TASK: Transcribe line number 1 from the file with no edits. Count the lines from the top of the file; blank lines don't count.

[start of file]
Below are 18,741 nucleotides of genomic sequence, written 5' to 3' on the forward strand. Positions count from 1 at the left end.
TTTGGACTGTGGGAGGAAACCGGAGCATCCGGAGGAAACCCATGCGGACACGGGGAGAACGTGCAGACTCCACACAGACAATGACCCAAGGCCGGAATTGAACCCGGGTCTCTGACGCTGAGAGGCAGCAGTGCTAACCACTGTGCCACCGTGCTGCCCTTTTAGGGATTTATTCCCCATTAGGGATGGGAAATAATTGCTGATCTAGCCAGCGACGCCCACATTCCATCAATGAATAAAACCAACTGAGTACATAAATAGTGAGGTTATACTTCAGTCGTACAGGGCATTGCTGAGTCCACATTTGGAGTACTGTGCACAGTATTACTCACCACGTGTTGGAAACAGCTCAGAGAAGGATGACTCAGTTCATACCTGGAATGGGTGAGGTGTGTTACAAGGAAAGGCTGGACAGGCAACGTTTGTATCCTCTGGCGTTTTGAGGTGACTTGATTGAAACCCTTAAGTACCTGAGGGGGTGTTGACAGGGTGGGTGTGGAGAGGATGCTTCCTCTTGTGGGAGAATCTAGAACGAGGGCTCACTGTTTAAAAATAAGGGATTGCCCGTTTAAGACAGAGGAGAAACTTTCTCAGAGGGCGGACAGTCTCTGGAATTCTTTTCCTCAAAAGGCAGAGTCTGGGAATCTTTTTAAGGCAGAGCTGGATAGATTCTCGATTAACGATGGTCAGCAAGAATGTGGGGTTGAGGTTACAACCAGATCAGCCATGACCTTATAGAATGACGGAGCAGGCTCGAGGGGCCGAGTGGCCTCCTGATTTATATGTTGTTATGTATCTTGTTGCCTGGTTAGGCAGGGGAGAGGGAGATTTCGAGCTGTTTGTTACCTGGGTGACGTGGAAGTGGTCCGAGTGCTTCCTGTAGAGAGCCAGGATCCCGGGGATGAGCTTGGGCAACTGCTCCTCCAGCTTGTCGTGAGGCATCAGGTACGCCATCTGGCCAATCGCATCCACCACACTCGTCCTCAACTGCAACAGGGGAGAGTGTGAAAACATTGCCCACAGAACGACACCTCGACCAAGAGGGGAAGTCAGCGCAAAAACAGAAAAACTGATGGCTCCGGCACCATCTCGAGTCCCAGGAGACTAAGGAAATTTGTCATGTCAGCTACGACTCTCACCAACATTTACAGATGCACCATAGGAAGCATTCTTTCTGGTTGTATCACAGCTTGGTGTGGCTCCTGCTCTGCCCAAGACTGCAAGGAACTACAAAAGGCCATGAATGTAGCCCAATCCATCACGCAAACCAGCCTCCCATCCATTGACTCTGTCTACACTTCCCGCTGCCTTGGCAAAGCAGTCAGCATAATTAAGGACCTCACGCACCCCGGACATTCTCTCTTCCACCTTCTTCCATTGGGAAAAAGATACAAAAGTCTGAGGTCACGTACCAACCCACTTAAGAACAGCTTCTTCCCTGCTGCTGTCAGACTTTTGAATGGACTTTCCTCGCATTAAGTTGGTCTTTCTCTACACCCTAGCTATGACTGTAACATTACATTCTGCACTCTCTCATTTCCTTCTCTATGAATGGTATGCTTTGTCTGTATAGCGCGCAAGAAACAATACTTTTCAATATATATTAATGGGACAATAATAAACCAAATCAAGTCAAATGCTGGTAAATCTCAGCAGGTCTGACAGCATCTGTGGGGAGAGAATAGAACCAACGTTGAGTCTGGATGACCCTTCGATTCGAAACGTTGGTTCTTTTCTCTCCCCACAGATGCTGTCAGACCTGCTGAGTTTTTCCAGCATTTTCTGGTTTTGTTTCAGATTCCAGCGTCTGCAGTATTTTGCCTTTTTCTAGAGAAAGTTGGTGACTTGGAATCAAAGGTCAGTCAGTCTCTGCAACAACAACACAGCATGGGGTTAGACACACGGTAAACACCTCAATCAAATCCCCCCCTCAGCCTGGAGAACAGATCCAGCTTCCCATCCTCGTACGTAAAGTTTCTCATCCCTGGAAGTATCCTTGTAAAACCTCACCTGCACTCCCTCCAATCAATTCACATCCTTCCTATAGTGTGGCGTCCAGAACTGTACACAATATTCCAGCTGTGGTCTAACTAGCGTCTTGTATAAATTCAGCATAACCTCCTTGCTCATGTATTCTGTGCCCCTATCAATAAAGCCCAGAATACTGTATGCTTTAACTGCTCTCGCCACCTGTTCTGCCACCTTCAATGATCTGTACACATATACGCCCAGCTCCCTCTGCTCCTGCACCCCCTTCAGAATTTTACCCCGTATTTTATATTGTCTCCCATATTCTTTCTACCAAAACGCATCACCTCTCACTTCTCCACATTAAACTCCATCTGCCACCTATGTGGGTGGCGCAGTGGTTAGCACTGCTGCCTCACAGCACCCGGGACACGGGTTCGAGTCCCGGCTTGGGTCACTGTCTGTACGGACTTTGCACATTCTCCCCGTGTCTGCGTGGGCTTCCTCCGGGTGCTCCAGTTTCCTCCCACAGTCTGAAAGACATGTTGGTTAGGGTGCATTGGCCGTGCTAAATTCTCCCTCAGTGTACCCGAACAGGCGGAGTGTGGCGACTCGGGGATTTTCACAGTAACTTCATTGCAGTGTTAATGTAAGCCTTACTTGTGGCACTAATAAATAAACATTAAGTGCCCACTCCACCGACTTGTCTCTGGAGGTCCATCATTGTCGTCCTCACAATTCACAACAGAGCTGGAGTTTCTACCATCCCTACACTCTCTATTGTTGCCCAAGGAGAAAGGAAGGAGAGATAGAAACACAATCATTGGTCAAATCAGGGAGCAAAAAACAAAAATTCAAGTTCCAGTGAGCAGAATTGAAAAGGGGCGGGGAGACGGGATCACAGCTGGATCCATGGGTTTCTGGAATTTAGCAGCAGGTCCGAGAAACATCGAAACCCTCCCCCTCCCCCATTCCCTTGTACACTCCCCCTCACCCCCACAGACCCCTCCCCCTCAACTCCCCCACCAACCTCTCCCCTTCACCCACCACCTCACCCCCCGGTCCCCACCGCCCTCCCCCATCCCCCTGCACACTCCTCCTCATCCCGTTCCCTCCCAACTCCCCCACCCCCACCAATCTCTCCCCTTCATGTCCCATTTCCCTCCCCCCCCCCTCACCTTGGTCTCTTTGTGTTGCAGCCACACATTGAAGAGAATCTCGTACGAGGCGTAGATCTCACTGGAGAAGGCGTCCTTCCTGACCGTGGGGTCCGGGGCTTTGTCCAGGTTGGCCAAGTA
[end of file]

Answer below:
Below are 18,741 nucleotides of genomic sequence, written 5' to 3' on the forward strand. Positions count from 1 at the left end.